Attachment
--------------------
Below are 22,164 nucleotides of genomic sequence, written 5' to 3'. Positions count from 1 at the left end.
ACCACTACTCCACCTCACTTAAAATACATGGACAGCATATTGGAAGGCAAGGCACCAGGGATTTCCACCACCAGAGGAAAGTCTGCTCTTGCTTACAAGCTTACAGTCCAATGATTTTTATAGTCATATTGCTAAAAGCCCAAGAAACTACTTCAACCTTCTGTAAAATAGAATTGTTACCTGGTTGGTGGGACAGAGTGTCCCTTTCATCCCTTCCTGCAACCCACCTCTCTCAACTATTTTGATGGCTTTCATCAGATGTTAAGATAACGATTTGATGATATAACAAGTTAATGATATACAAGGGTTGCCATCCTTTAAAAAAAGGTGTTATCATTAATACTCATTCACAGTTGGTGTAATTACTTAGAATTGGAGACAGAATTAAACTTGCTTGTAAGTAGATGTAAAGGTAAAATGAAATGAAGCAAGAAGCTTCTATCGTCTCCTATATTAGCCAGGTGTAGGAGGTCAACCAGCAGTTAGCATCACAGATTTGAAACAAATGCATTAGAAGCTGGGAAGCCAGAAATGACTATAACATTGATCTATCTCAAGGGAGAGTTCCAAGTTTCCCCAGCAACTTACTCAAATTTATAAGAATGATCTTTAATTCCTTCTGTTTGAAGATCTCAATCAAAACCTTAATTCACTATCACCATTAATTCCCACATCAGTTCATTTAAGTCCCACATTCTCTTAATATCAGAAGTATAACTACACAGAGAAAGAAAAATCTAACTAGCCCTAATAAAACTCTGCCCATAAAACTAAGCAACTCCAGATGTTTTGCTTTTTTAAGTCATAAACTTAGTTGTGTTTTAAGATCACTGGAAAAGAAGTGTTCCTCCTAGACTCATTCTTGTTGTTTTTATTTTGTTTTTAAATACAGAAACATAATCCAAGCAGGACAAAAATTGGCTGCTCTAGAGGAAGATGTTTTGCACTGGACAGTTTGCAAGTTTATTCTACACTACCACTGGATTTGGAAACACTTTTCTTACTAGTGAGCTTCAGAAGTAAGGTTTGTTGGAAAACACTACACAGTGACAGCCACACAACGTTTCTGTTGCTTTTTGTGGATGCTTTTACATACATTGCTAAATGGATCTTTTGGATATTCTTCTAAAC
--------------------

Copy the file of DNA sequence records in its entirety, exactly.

Below are 22,164 nucleotides of genomic sequence, written 5' to 3'. Positions count from 1 at the left end.
ACCACTACTCCACCTCACTTAAAATACATGGACAGCATATTGGAAGGCAAGGCACCAGGGATTTCCACCACCAGAGGAAAGTCTGCTCTTGCTTACAAGCTTACAGTCCAATGATTTTTATAGTCATATTGCTAAAAGCCCAAGAAACTACTTCAACCTTCTGTAAAATAGAATTGTTACCTGGTTGGTGGGACAGAGTGTCCCTTTCATCCCTTCCTGCAACCCACCTCTCTCAACTATTTTGATGGCTTTCATCAGATGTTAAGATAACGATTTGATGATATAACAAGTTAATGATATACAAGGGTTGCCATCCTTTAAAAAAAGGTGTTATCATTAATACTCATTCACAGTTGGTGTAATTACTTAGAATTGGAGACAGAATTAAACTTGCTTGTAAGTAGATGTAAAGGTAAAATGAAATGAAGCAAGAAGCTTCTATCGTCTCCTATATTAGCCAGGTGTAGGAGGTCAACCAGCAGTTAGCATCACAGATTTGAAACAAATGCATTAGAAGCTGGGAAGCCAGAAATGACTATAACATTGATCTATCTCAAGGGAGAGTTCCAAGTTTCCCCAGCAACTTACTCAAATTTATAAGAATGATCTTTAATTCCTTCTGTTTGAAGATCTCAATCAAAACCTTAATTCACTATCACCATTAATTCCCACATCAGTTCATTTAAGTCCCACATTCTCTTAATATCAGAAGTATAACTACACAGAGAAAGAAAAATCTAACTAGCCCTAATAAAACTCTGCCCATAAAACTAAGCAACTCCAGATGTTTTGCTTTTTTAAGTCATAAACTTAGTTGTGTTTTAAGATCACTGGAAAAGAAGTGTTCCTCCTAGACTCATTCTTGTTGTTTTTATTTTGTTTTTAAATACAGAAACATAATCCAAGCAGGACAAAAATTGGCTGCTCTAGAGGAAGATGTTTTGCACTGGACAGTTTGCAAGTTTATTCTACACTACCACTGGATTTGGAAACACTTTTCTTACTAGTGAGCTTCAGAAGTAAGGTTTGTTGGAAAACACTACACAGTGACAGCCACACAACGTTTCTGTTGCTTTTTGTGGATGCTTTTACATACATTGCTAAATGGATCTTTTGGATATTCTTCTAAAC